for i, op in enumerate(ops):
self.apply_local_op(i, op, unitary, renormalize, cutoff)

Parameters
• ops ((list of) str | npc.Array) – List of onsite operators to apply on each site, with legs 'p', 'p*'. Strings (like 'Id', 'Sz') are translated into single-site operators defined by sites.

• unitary (None | bool) – Whether op is unitary, i.e., whether the canonical form is preserved (True) or whether we should call canonical_form() (False). None checks whether max(norm(op dagger(op) - identity) for op in ops) < 1.e-14

• renormalize (bool) – Whether the final state should keep track of the norm (False, default) or be renormalized to have norm 1 (True).

average_charge(bond=0)[source]

Return the average charge for the block on the left of a given bond.

For example for particle number conservation, define $$N_b = sum_{i<b} n_i$$ for a given bond b. Then this function returns $$<\psi| N_b |\psi>$$.

Parameters

bond (int) – The bond to be considered. The returned charges are summed over the sites left of bond.

Returns

average_charge – For each type of charge in chinfo the average value when summing the charge values over sites left of the given bond.

Return type

1D array

canonical_form(**kwargs)[source]

Bring self into canonical ‘B’ form, (re-)calculate singular values.

Simply calls canonical_form_finite() or canonical_form_infinite2(). Keyword arguments are passed on to the corrsponding specialized versions.

canonical_form_finite(renormalize=True, cutoff=0.0, envs_to_update=None)[source]

Bring a finite (or segment) MPS into canonical form (in place).

If any site is in form None, it does not use any of the singular values S (for ‘finite’ boundary conditions, or only the very left S for ‘segment’ b.c.). If all sites have a form, it respects the form to ensure that one S is included per bond. The final state is always in right-canonical ‘B’ form.

Performs one sweep left to right doing QR decompositions, and one sweep right to left doing SVDs calculating the singular values.

Parameters
• renormalize (bool) – Whether a change in the norm should be discarded or used to update norm.

• cutoff (float | None) – Cutoff of singular values used in the SVDs.

• envs_to_update (None | list of MPSEnvironment) – Clear the environments; for segment also update the left/rightmost LP/RP.

Returns

U_L, V_R – Only returned for 'segment' boundary conditions. The unitaries defining the new left and right Schmidt states in terms of the old ones, with legs 'vL', 'vR'.

Return type

Array

canonical_form_infinite(**kwargs)[source]

Deprecated wrapper around canonical_form_infinite1().

canonical_form_infinite1(renormalize=True, tol_xi=1000000.0)[source]

Bring an infinite MPS into canonical form (in place).

If any site is in form None, it does not use any of the singular values S. If all sites have a form, it respects the form to ensure that one S is included per bond. The final state is always in right-canonical ‘B’ form.

Proceeds in three steps, namely 1) diagonalize right and left transfermatrix on a given bond to bring that bond into canonical form, and then 2) sweep right to left, and 3) left to right to bringing other bonds into canonical form.

Parameters
• renormalize (bool) – Whether a change in the norm should be discarded or used to update norm.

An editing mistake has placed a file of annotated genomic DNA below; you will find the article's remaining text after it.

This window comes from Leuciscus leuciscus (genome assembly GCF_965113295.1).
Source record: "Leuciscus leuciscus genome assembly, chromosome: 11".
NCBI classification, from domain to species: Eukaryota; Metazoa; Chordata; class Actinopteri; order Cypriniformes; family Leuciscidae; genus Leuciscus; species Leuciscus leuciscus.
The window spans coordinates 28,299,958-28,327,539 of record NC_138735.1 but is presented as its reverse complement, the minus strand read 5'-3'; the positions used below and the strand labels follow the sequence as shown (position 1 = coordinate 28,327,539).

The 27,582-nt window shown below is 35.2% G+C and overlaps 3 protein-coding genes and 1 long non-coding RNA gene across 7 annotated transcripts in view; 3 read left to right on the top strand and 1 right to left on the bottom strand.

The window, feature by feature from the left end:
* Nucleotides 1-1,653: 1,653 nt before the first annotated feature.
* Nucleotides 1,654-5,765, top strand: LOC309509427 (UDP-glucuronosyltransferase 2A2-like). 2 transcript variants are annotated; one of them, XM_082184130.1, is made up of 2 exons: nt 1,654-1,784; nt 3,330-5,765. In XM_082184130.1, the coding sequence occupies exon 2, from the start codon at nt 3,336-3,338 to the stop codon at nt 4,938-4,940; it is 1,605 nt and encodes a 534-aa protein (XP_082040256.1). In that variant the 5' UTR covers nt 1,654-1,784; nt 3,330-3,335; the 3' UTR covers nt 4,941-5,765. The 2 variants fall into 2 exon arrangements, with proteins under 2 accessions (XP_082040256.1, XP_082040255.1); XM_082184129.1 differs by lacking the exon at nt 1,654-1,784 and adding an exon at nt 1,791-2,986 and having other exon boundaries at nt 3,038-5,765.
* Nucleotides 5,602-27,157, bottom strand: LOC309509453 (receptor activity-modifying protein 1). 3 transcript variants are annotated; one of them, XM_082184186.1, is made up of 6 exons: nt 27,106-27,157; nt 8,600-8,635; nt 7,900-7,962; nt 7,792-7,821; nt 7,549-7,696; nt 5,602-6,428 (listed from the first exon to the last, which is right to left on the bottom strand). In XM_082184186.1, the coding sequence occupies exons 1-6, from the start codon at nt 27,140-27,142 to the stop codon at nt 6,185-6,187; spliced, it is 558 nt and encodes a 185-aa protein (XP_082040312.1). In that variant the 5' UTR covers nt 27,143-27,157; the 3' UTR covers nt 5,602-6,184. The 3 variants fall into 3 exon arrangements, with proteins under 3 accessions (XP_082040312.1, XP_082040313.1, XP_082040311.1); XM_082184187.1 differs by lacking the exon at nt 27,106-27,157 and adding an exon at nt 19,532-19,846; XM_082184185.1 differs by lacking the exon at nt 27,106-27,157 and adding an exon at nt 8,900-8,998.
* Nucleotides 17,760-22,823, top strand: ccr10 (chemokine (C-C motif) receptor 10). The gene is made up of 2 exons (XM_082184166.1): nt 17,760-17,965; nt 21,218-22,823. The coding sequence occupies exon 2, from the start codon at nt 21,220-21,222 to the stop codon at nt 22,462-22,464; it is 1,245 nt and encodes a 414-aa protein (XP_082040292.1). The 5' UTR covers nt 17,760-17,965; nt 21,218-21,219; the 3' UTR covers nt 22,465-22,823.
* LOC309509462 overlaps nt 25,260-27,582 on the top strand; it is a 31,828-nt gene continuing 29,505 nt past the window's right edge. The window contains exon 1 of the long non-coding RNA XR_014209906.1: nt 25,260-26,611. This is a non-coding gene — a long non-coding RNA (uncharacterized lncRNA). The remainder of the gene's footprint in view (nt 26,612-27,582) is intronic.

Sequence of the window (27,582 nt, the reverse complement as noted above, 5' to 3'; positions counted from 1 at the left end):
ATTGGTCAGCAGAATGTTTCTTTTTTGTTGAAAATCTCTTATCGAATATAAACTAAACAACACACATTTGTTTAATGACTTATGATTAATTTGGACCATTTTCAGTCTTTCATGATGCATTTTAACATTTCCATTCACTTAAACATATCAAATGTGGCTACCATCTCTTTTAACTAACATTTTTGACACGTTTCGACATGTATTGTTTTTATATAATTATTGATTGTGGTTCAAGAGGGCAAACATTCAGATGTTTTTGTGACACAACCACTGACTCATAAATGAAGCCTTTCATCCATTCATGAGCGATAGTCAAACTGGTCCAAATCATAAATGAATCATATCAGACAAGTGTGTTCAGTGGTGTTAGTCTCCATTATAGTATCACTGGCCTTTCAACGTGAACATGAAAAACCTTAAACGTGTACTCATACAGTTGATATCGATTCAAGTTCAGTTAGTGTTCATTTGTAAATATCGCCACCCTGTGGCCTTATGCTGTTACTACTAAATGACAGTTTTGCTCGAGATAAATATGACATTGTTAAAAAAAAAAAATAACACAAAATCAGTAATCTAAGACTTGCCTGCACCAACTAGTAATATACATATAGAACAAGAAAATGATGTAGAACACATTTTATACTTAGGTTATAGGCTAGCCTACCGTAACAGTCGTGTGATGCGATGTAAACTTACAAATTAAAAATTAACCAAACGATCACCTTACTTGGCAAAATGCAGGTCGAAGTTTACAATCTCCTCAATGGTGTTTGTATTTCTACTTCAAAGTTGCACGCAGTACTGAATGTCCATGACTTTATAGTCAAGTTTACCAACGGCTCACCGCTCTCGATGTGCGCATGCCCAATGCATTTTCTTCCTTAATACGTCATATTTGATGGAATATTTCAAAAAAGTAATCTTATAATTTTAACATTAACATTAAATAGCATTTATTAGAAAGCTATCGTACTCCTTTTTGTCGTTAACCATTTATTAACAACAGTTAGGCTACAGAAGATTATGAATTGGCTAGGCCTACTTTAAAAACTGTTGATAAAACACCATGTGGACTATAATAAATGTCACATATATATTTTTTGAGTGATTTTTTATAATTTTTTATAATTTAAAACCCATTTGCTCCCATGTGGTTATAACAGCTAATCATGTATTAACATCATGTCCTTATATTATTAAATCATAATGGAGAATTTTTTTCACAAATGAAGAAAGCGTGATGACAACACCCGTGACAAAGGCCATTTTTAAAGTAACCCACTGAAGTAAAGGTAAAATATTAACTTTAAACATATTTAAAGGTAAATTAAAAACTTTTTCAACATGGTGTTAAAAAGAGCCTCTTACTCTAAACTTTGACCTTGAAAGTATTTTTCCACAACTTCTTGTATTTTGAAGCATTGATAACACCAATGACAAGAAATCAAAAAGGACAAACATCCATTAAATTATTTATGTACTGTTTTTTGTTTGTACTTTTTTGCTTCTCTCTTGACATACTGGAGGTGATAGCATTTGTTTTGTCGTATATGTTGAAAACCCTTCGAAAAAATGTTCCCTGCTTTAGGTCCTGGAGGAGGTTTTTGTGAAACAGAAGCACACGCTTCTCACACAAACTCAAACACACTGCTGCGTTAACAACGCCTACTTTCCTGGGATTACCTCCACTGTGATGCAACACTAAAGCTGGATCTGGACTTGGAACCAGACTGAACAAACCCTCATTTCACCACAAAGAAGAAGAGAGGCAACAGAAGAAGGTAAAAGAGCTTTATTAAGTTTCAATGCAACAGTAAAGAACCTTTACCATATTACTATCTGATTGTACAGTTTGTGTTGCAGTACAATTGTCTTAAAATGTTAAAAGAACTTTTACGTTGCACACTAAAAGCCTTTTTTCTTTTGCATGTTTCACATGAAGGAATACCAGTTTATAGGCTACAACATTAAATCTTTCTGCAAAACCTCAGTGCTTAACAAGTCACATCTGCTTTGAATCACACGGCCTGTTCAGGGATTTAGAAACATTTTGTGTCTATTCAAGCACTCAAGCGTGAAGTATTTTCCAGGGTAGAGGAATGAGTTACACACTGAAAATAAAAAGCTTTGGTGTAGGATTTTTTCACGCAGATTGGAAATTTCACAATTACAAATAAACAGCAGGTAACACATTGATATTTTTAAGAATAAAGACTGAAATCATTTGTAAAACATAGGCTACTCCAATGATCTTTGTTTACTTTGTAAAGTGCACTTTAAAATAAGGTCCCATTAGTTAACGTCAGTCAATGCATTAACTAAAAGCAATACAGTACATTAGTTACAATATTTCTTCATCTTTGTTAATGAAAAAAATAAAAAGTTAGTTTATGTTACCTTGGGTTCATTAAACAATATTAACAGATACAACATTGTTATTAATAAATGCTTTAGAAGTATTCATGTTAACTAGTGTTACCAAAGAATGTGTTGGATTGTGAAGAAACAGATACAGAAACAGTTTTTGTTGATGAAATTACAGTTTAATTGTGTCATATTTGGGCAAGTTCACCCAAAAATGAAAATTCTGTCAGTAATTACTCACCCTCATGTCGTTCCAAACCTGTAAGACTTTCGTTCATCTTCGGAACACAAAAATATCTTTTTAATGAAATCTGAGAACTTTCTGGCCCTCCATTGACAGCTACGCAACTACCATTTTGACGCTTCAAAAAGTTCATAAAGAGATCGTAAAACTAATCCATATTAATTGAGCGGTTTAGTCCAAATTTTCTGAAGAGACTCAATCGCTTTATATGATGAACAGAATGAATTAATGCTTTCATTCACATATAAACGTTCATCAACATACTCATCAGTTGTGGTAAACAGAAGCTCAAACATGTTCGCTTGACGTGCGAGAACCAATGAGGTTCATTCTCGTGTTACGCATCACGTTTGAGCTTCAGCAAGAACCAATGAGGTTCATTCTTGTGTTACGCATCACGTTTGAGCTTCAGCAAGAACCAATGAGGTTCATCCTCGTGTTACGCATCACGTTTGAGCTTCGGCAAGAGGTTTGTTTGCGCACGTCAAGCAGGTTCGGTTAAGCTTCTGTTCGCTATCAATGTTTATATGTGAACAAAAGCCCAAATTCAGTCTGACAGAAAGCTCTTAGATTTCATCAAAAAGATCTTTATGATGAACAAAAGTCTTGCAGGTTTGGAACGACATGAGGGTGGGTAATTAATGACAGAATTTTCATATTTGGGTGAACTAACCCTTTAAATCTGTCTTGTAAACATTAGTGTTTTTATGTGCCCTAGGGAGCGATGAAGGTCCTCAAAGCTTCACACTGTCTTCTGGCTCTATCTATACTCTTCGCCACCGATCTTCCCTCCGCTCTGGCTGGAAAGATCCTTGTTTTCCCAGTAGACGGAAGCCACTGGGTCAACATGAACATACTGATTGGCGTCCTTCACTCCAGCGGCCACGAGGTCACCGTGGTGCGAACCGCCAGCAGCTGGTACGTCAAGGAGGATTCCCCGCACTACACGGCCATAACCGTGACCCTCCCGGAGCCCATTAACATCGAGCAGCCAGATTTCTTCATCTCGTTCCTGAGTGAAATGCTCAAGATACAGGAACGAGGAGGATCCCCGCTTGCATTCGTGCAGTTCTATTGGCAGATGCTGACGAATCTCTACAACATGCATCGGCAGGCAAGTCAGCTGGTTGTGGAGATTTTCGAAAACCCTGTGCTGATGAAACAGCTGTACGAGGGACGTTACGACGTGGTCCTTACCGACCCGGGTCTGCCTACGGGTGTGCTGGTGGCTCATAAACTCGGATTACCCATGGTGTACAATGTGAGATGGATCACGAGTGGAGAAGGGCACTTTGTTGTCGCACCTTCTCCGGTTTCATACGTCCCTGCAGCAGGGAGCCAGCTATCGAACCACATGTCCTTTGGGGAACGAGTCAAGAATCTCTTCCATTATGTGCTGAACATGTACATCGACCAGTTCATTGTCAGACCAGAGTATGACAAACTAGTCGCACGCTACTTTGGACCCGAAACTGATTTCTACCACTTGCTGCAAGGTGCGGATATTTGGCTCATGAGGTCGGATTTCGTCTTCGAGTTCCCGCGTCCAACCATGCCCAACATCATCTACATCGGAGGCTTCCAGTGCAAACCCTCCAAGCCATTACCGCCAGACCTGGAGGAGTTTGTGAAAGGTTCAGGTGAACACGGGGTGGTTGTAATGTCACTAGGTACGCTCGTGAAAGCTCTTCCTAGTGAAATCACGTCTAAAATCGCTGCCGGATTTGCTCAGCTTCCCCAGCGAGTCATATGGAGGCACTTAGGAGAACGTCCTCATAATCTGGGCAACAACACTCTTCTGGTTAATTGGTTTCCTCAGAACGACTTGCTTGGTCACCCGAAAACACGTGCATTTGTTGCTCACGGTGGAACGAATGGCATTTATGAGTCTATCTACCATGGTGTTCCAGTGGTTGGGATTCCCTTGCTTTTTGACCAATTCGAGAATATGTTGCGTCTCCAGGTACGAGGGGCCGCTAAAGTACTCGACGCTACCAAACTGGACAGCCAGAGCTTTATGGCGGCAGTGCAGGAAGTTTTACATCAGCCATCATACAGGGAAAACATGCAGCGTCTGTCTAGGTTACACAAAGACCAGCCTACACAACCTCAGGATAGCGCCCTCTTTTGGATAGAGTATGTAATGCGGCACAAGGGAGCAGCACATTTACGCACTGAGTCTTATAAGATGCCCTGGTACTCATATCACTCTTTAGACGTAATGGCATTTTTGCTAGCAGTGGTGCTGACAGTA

• tol_xi (float) – Raise an error if the correlation length is larger than that (which indicates a degenerate “cat” state, e.g., for spontaneous symmetry breaking).

canonical_form_infinite2(renormalize=True, tol=1e-15, arnoldi_params=None, cutoff=1e-15)[source]

Convert infinite MPS to canonical form.

Implementation following Algorithm 1,2 in .

Parameters
• renormalize (bool) – Whether a change in the norm should be discarded or used to update norm.

• tol (float) – Precision down to which the state should be in canonical form.

• arnoldi_params (dict) – Parameters for Arnoldi.

• cutoff – Truncation cutoff for small singular values.

charge_variance(bond=0)[source]

Return the charge variance on the left of a given bond.

For example for particle number conservation, define $$N_b = sum_{i<b} n_i$$ for a given bond b. Then this function returns $$<\psi| N_b^2 |\psi> - (<\psi| N_b |\psi>)^2$$.

Parameters

bond (int) – The bond to be considered. The returned charges are summed over the sites left of bond.

Returns

average_charge – For each type of charge in chinfo the variance of of the charge values left of the given bond.

Return type

1D array

property chi

Dimensions of the (nontrivial) virtual bonds.

compress(options)[source]

Compresss an MPS.

Options

config MPS_compress
option summary

chi_list (from Sweep) in Sweep.reset_stats

By default (None) this feature is disabled. [...]

combine (from Sweep) in Sweep

Whether to combine legs into pipes. This combines the virtual and [...]

compression_method in MPS.compress

Mandatory. [...]

init_env_data (from Sweep) in DMRGEngine.init_env

Dictionary as returned by self.env.get_initialization_data() from [...]

lanczos_params (from Sweep) in Sweep

Lanczos parameters as described in :cfg:config:Lanczos.

max_sweeps (from VariationalCompression) in VariationalCompression

Minimum and maximum number of sweeps to perform for the compression.

min_sweeps (from VariationalCompression) in VariationalCompression

Minimum and maximum number of sweeps to perform for the compression.

orthogonal_to (from Sweep) in DMRGEngine.init_env

Deprecated in favor of the orthogonal_to function argument (forwarded fro [...]

start_env (from Sweep) in DMRGEngine.init_env

Number of sweeps to be performed without optimization to update the environment.

start_env_sites (from VariationalCompression) in VariationalCompression

Number of sites to contract for the inital LP/RP environment in case of inf [...]